5 Reasons to Choose a Christian College

Choosing a college can be a daunting experience for many high school students. Between college fairs, counselors, teachers, and scholarships, the onslaught of information is overwhelming — and picking the best option for the next four years can seem like an impossible task.

For Christian students, deciding on a school can be even more challenging, as honoring God with every decision is of the utmost importance. Because of this, many Christian students at some point consider the question, “Should I attend a Christian college?”

It is, of course, possible to glorify God and grow in one’s faith in a secular academic setting, and whether or not you should attend a Christian college depends on a wide variety of factors. However, as you prepare for this new phase of your life, consider the benefits of attending a Christian college before making a decision. College is an exciting time of growth, development, and change, and how you choose to spend this formative time will leave a lasting impact.

Here are five reasons you should consider participating in Christian higher education.

1. Christian Colleges Promote a Christ-Like, Faith-Centered Community

The Bible has a lot to say about the importance of community and how it breeds resilience, fosters encouragement, and creates accountability. In Hebrews 10:24-25 the Apostle Paul writes, “And let us consider how we may spur one another on toward love and good deeds, not giving up meeting together, as some are in the habit of doing, but encouraging one another – and all the more as you see the Day approaching.”

At a Christian college, students will hopefully be surrounded by like-minded individuals who share their faith, challenge them as you mature in their spiritual walk, help them tackle issues from a biblical perspective, and faithfully pray for one another. College is a time to develop important character habits that will last the rest of one’s life, and a Christ-centered community can help foster and develop those patterns.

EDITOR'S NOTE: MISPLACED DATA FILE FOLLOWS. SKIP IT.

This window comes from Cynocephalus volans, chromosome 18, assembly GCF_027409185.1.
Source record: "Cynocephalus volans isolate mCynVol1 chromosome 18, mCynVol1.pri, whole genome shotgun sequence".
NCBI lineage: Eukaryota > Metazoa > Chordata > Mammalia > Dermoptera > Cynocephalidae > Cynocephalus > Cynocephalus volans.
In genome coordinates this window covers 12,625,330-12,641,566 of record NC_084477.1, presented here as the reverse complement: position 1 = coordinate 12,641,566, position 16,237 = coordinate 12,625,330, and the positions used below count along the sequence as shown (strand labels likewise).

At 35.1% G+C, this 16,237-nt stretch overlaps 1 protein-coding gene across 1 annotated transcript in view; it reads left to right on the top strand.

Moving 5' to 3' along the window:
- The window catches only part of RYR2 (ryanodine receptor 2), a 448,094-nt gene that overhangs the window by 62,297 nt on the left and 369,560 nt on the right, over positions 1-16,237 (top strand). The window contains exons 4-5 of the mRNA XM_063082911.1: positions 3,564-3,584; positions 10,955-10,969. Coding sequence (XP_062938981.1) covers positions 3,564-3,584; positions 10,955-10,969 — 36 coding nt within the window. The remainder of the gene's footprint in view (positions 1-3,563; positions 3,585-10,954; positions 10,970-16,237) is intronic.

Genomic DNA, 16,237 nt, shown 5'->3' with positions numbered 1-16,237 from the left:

The numbers speak for themselves; Christian colleges scored well on The Wall Street Journal/Times Higher Education 2018 list of colleges and universities where students feel the most inspired by their peers.

“Peers are the single most important influential group on campus in terms of how students spend their time, what classes they take, how much they study and what habits they pick up,” George Kuh, a professor of educational policy at Indiana University, told the Journal. “Peers matter big time, they shape a student’s experience.”

Given these statistics, why not surround yourself with positive, uplifting peers for the next four years?

2. Christian Colleges Address Cultural Issues From a Biblical Perspective

In today’s culture of moral relativism and postmodern philosophy, it’s important to understand hot-button issues like gender identity, religious liberty, and sanctity of life issues from a biblical perspective — an opportunity Christian colleges provide. When students are taught how to think critically about relevant issues and apply a biblical viewpoint to them, they are able to effectively engage with culture (John 17:14–16) while standing firm in their faith (1 Timothy 6:12) and combating the idols of our time (1 Thessalonians 1:9-10). Unlike secular universities, Christian colleges provide an education that incorporates faith into academics.

What we learn, study, and absorb impacts our worldview; Colossians 2:8 warns about secular philosophies that can captivate your mind: “See to it that no one takes you captive through hollow and deceptive philosophy, which depends on human tradition and the elemental spiritual forces of this world rather than on Christ.”

The WSJ/THE rankings earlier mentioned also ranked a number of Christian universities — including Dordt College, Baylor University, California Baptist University, Harding University, and Oral Roberts University — highest in terms of student engagement. Within this category, the rankings considered students’ engagement in learning and critical thinking, the level of interaction that students have with faculty and other students while on campus, and the number of subjects and accredited programs available.

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SOURCE: Christian Post, Leah MarieAnn Klett